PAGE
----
To honor Earth Day here at The Motley Fool, we convened a roundtable of experts focusing on businesses trying to make green by being green. Like the day itself, a lot of these cleantech businesses are relatively young enterprises and subject to increased risk. That said, the ultimate payoff for picking green technology winners could be the stuff of legends. Below, four Fools discuss challenges facing green companies and green investors, and suggest some names to put on your watch list.

John Rosevear, Fool contributor: The biggest challenge is simply that these are emerging technologies. Right now it's looking like electric cars, either as plug-in hybrids or as pure stand-alone products, are where the auto industry's going, and there it's battery life, weight, and cost that have been key challenges.

A tremendous amount of money is being spent all over the world right now to develop different flavors of lithium-ion car batteries, and it's still early to pick winners. There aren't a ton of pure plays -- most automakers are partnering with established suppliers -- but there are a few smaller companies worth watching, like A123 Systems (Nasdaq: AONE).

Toby Shute, Fool contributor: A123 Systems demonstrates the challenges faced by bleeding-edge greentech companies pretty well. The lithium-ion battery company had a barn burner of an IPO back in September, running up above $20 on the first day of trading. This was based on hype regarding the firm's technology, which is great, and projections about future demand for such batteries, which, based on Senate testimony by Johnson Controls, appear wildly optimistic.

Shares of A123 hit fresh lows under $13 today. It seems that the market has taken a "show me" stance when it comes to early stage ventures like this. That could make unprofitable companies like Solyndra and Tesla Motors, which are seeking IPOs of their own, a tough sell. 

Rosevear: While I think they're more likely an acquisition candidate than a long-term proposition, Tesla's upcoming IPO will be worth watching, if only from a distance.

Shute: Fortunately, there are greentech companies out there like solar encapsulant specialist STR Holdings (NYSE: STRI) that are solidly profitable. My advice is to focus on this sort of firm, and to leave the early stage stuff to the venture capitalists.

David Williamson, Fool editor: Agreed, Toby; while it's possible to strike it rich gambling on a business with questionable profitability, at the end of the day it's still a gamble. You mentioned the collapse of A123 shares, but readers don't even need to change letters of the alphabet to find a similarly volatile example.

A-Power (Nasdaq: APWR) is down 50% from its December highs, just about the time you took an in-depth look at the company. A-Power isn't substantially growing earnings per share despite its aggressive expansion, and it isn't afraid to tap the capital markets to raise funds, highlighting another serious risk for investors in the space: dilution.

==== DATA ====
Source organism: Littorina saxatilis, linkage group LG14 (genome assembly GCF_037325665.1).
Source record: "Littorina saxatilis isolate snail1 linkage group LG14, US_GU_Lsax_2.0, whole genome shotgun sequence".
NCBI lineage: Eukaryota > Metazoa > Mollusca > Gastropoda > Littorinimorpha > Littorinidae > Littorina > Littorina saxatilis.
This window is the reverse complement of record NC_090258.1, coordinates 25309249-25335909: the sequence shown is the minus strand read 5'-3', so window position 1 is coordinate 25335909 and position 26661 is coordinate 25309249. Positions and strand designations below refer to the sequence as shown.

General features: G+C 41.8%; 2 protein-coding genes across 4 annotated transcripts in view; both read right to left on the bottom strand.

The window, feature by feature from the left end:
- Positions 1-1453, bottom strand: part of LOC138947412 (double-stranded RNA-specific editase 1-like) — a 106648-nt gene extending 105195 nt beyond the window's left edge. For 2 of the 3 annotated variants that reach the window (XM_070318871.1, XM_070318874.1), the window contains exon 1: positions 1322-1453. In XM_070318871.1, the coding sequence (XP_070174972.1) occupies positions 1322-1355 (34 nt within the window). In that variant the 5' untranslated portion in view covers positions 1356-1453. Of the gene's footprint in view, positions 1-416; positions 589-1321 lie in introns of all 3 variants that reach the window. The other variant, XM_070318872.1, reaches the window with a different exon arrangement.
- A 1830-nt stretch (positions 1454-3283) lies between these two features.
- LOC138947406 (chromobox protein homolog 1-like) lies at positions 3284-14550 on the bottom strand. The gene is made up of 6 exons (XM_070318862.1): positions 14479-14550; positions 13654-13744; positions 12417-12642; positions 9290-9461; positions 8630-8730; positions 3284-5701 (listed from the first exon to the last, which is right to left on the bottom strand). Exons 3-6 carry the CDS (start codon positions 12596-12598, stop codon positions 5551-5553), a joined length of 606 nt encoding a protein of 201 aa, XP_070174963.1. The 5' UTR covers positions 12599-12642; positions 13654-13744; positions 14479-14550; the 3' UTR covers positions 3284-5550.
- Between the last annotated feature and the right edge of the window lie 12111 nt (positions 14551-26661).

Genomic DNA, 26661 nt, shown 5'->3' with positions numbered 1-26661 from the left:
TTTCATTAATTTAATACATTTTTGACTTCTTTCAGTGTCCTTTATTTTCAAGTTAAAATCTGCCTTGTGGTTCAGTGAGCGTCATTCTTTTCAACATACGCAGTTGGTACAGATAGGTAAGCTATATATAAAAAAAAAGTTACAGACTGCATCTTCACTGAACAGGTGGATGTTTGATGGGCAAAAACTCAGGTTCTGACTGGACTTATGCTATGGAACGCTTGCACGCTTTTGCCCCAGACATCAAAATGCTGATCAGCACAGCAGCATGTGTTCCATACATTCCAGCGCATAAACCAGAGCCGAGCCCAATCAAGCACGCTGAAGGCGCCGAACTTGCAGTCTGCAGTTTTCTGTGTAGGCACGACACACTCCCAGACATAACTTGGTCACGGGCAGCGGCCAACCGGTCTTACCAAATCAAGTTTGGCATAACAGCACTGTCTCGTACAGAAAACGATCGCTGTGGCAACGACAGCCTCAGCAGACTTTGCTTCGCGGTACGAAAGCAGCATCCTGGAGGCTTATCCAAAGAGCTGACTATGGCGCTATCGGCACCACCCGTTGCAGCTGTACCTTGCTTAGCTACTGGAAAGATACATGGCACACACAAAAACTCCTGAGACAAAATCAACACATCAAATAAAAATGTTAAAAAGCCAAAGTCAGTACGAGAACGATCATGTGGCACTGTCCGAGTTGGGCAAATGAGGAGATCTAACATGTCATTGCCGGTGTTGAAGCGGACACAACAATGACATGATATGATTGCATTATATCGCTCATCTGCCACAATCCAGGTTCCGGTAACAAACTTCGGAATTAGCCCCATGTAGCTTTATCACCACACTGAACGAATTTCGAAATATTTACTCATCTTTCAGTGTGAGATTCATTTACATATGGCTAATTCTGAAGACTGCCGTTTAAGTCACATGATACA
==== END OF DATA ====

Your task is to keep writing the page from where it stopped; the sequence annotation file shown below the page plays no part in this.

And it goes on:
At the end of the day I'm hesitant to invest in any business that has trouble standing on its own and is largely dependent on government loans -- no matter how good the story is.

Rich Duprey, Fool contributor: Even with significant government subsidies, greentech companies have to overcome the higher cost to consumers their products and services present. Solar energy, for example, costs three times as much as coal and natural gas, and relies upon a 30% investment tax credit to bring it closer to grid parity with fossil fuels.

The industry is looking to be self-sufficient by 2016 when the credit expires, yet First Solar (Nasdaq: FSLR) looks like it might hit that goal sooner, rather than later. The thin-film solar front-runner cracked the $1-per-watt floor two years ago and some even thought it reached nirvana a year ago with its El Dorado project for Sempra Energy. While that notion was quickly dispelled (costs were more than double the grid parity estimate) First Solar seems on track to outshine the competition.

It better hurry, though. General Electric (NYSE: GE), already a wind energy powerhouse, is looking at solar's thin-film photovoltaics as an additional alternative energy investment. But with its head start, specialized knowledge, and use of lower cost cadmium telluride panels, I'd say First Solar wins the next heat.

Williamson: It's not just GE, other well-capitalized major players like 3M (NYSE: MMM) are also eying the solar space. Conglomerates are going to start moving into these industries once the markets mature. I think it will only be a matter of time until the smaller companies are either gobbled up or fail in the face of increased competition. My parting advice: Try to find businesses that are well-capitalized and have at least some sort of moat.

Rosevear: In that vein, one final investment idea is BYD, a pink-sheet-traded Chinese maker of cell phone batteries that launched a car-making subsidiary a few years ago and says it's bringing its electric E6 to the U.S. sometime in the next year. BYD's long-term goal is to be a global auto leader -- and they're serious enough to have attracted Berkshire Hathaway (NYSE: BRK-B), which isn't exactly known for investing in emerging technologies, to take a 10% stake in the company.

Are there any cleantech companies we missed? Sound off in the comments below and share which companies are on your radar.

David Williamson owns shares of General Electric, 3M, and Berkshire Hathaway. Berkshire Hathaway and 3M are Motley Fool Inside Value recommendations. First Solar is a Motley Fool Rule Breakers selection. Berkshire Hathaway is a Motley Fool Stock Advisor pick. The Fool owns shares of Berkshire Hathaway. Try any of our Foolish newsletters today, free for 30 days. The Fool's disclosure policy is carbon neutral.